A blog by runners. For runners.

Runner’s high: How to get, and stay, in ‘flow’

Runner's high: how to get and stay in the flow

We all know that amazing feeling when you become so completely absorbed in your run that it feels effortless; when an hour feels like 10 minutes, you don’t have a worry in the world and you have a stupid grin on your face. This is flow – the state originally identified by researcher Mihaly Csikszentmihalyi as a state of complete absorption in one’s activity, in which “every action, movement and thought follows inevitably from the previous one.”

Flow has been shown to boost not only creativity and productivity, but also athletic performance. It has also been found to increase overall quality of life – people who experience flow more frequently have been shown to be happier overall and exhibit higher concentration, higher self-esteem and even better health.  

In order to get into flow, you must be “intrinsically motivated” to be running (i.e. not feel that you are required to do it by anyone or anything); it must be challenging but not too difficult, you should feel as though you are in control and you must receive immediate feedback throughout the activity. 

Here are some tips for switching on and prolonging flow during your workouts:

  • Train consistently: Potentially the most important factor in achieving flow is having your task be challenging enough for your skill level (but not too challenging). The more consistently you train, the easier it will be for you to identify your strengths and challenges are as a runner, and thus to know how to adjust your training appropriately. It will also be easier for you to know what kinds of tasks are enjoyable for you so that you can go out for the run without feeling like you have to. This will contribute to that ‘intrinsic motivation’ factor.
  • Set your goals wisely: Having clear goals is another important factor that helps to get into the flow state. This doesn’t necessarily mean that every time you go for a run, you have to be training for your next race PR. But it does mean that you should leave the house with a concrete goal for your training session – whether that goal is to run a certain tempo or simply to capture a beautiful sunset photo. More ideas for non-PR running goals.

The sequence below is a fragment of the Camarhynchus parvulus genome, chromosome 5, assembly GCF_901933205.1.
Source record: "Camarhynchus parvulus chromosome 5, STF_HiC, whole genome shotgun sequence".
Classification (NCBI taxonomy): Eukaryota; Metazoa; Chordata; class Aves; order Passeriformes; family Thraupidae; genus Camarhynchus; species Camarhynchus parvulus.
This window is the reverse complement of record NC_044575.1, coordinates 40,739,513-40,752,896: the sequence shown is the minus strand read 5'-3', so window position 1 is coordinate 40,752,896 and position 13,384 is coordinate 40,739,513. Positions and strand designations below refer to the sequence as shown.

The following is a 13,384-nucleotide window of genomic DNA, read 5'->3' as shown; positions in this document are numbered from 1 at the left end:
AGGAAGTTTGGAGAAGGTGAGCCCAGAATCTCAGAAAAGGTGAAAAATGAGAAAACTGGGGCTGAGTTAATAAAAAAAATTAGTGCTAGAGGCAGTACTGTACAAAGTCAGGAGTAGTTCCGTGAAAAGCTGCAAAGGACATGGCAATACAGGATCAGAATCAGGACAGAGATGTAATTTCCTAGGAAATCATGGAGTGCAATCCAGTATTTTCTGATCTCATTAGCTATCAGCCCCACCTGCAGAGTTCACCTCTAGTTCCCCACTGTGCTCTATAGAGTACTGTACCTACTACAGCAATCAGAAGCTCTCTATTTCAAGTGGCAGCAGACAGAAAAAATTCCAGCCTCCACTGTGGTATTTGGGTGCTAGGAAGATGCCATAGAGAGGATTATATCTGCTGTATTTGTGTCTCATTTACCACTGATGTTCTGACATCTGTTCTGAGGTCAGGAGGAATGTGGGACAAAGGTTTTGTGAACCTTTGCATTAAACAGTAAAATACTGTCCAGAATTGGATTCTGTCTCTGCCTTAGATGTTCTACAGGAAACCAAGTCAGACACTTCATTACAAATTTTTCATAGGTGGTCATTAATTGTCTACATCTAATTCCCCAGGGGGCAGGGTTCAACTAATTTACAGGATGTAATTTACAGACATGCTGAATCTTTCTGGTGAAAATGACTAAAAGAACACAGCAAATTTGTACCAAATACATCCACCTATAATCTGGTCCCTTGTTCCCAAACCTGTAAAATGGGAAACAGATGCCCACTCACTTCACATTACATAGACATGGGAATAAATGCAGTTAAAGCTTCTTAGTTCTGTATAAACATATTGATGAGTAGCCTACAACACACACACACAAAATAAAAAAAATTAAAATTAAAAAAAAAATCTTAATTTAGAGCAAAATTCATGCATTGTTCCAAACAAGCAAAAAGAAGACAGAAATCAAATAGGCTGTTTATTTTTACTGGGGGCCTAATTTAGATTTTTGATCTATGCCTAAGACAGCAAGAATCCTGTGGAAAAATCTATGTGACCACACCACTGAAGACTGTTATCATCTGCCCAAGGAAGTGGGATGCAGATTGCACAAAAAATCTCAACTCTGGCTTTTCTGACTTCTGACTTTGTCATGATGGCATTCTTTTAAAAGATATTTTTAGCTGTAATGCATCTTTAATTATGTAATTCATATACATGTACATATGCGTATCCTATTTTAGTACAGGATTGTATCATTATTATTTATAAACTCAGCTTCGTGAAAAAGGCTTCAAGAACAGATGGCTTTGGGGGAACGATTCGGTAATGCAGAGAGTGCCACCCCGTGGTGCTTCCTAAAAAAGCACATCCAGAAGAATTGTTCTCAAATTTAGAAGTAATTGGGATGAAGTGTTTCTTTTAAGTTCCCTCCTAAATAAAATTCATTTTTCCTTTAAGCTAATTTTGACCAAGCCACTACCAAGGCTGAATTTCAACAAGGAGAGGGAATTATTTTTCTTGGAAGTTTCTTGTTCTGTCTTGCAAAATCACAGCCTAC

• Stay present. The best way to get into flow and stay there longer is to pay attention to clear and immediate feedback, and adjust accordingly. This means listening to your body carefully, and keeping focus on how you feel. If you feel stressed, winded, or strained in any way, then the challenge of your workout is exceeding your current ability, and you should dial it back. If, on the other hand, you feel bored, your mind is wandering to thoughts of work or day-to-day minutia, or you don’t feel like you’re working out at all, that’s an indication that your skill level exceeds the challenge of this workout, and you should kick things up a notch. The best way to train this body focus is by practicing regular meditation, whether seated or running.
  • Stay positive. If you get ‘kicked out’ of flow, the best way to restore it is through relaxation and positive thinking. That means silencing the inner critic in your head and focusing on what you’re enjoying in your workout.  
  • Do something new, different, or scary. Another potential contributor to flow state is one often seen in extreme sports: the element of risk. This doesn’t mean you have to go running along the side of a cliff; simply doing a task differently from the way you normally do it can help increase your level of focus, interest, and attention on the task, which can help you to get into flow faster. This is an instance where it can be helpful to set goals that scare you.
  • Listen to music. A final ‘hack’ that is frequently used by athletes is one you likely already employ – listen to music that makes you happy, and that helps you set your favorite pace. Music has been shown to enhance flow and boost performance in athletes. In fact, music and performance researcher Dr. Costas Karageorghis has actually said that “music can be thought of as a type of legal performance-enhancing drug” precisely because it helps athletes to get into flow, reduce unpleasant thoughts, boost concentration and increase positive emotions.

The best thing about flow is that absolutely everyone can experience it, and it’s even easier for regular runners than for non-athletes. Do you have any favorite tricks for getting into, and staying in, “the zone”? 

Written by Varia Makagonova.

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